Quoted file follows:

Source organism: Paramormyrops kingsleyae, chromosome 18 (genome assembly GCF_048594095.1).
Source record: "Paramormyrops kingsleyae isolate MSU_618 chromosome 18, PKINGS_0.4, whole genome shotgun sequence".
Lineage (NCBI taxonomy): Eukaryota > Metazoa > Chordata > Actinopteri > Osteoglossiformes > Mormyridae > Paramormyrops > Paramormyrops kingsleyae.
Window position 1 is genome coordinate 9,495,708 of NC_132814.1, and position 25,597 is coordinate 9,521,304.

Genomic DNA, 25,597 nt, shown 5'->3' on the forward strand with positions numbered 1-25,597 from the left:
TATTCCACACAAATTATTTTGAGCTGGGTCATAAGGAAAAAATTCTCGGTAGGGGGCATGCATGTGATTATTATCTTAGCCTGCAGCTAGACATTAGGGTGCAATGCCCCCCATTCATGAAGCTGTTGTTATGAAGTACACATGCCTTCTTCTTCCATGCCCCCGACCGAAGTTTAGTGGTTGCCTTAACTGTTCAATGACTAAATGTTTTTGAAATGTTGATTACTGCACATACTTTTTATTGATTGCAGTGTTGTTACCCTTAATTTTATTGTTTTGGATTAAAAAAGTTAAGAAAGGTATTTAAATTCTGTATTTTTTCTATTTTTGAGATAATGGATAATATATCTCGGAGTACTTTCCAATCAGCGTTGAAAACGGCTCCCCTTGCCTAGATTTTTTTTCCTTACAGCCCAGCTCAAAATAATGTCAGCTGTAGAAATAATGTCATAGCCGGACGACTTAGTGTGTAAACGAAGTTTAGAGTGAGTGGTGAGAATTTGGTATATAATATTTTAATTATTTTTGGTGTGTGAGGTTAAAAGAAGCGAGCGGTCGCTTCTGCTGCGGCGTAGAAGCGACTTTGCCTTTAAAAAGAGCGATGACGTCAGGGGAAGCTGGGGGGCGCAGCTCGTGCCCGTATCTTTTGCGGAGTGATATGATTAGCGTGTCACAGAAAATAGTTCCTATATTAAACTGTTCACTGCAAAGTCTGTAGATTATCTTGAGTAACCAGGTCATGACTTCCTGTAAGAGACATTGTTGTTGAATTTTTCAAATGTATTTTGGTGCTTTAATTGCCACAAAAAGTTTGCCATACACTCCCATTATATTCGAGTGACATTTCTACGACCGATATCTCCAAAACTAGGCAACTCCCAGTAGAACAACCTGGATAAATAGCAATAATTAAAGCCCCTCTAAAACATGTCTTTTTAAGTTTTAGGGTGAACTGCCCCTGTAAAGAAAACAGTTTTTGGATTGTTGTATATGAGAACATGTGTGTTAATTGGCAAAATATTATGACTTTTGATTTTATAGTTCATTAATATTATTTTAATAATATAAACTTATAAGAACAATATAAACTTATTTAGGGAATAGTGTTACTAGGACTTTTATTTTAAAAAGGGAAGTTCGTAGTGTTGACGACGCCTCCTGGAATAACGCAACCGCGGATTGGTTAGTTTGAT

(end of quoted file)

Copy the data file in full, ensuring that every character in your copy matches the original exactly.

Source organism: Paramormyrops kingsleyae, chromosome 18 (genome assembly GCF_048594095.1).
Source record: "Paramormyrops kingsleyae isolate MSU_618 chromosome 18, PKINGS_0.4, whole genome shotgun sequence".
Lineage (NCBI taxonomy): Eukaryota > Metazoa > Chordata > Actinopteri > Osteoglossiformes > Mormyridae > Paramormyrops > Paramormyrops kingsleyae.
Window position 1 is genome coordinate 9,495,708 of NC_132814.1, and position 25,597 is coordinate 9,521,304.

Genomic DNA, 25,597 nt, shown 5'->3' on the forward strand with positions numbered 1-25,597 from the left:
TATTCCACACAAATTATTTTGAGCTGGGTCATAAGGAAAAAATTCTCGGTAGGGGGCATGCATGTGATTATTATCTTAGCCTGCAGCTAGACATTAGGGTGCAATGCCCCCCATTCATGAAGCTGTTGTTATGAAGTACACATGCCTTCTTCTTCCATGCCCCCGACCGAAGTTTAGTGGTTGCCTTAACTGTTCAATGACTAAATGTTTTTGAAATGTTGATTACTGCACATACTTTTTATTGATTGCAGTGTTGTTACCCTTAATTTTATTGTTTTGGATTAAAAAAGTTAAGAAAGGTATTTAAATTCTGTATTTTTTCTATTTTTGAGATAATGGATAATATATCTCGGAGTACTTTCCAATCAGCGTTGAAAACGGCTCCCCTTGCCTAGATTTTTTTTCCTTACAGCCCAGCTCAAAATAATGTCAGCTGTAGAAATAATGTCATAGCCGGACGACTTAGTGTGTAAACGAAGTTTAGAGTGAGTGGTGAGAATTTGGTATATAATATTTTAATTATTTTTGGTGTGTGAGGTTAAAAGAAGCGAGCGGTCGCTTCTGCTGCGGCGTAGAAGCGACTTTGCCTTTAAAAAGAGCGATGACGTCAGGGGAAGCTGGGGGGCGCAGCTCGTGCCCGTATCTTTTGCGGAGTGATATGATTAGCGTGTCACAGAAAATAGTTCCTATATTAAACTGTTCACTGCAAAGTCTGTAGATTATCTTGAGTAACCAGGTCATGACTTCCTGTAAGAGACATTGTTGTTGAATTTTTCAAATGTATTTTGGTGCTTTAATTGCCACAAAAAGTTTGCCATACACTCCCATTATATTCGAGTGACATTTCTACGACCGATATCTCCAAAACTAGGCAACTCCCAGTAGAACAACCTGGATAAATAGCAATAATTAAAGCCCCTCTAAAACATGTCTTTTTAAGTTTTAGGGTGAACTGCCCCTGTAAAGAAAACAGTTTTTGGATTGTTGTATATGAGAACATGTGTGTTAATTGGCAAAATATTATGACTTTTGATTTTATAGTTCATTAATATTATTTTAATAATATAAACTTATAAGAACAATATAAACTTATTTAGGGAATAGTGTTACTAGGACTTTTATTTTAAAAAGGGAAGTTCGTAGTGTTGACGACGCCTCCTGGAATAACGCAACCGCGGATTGGTTAGTTTGAT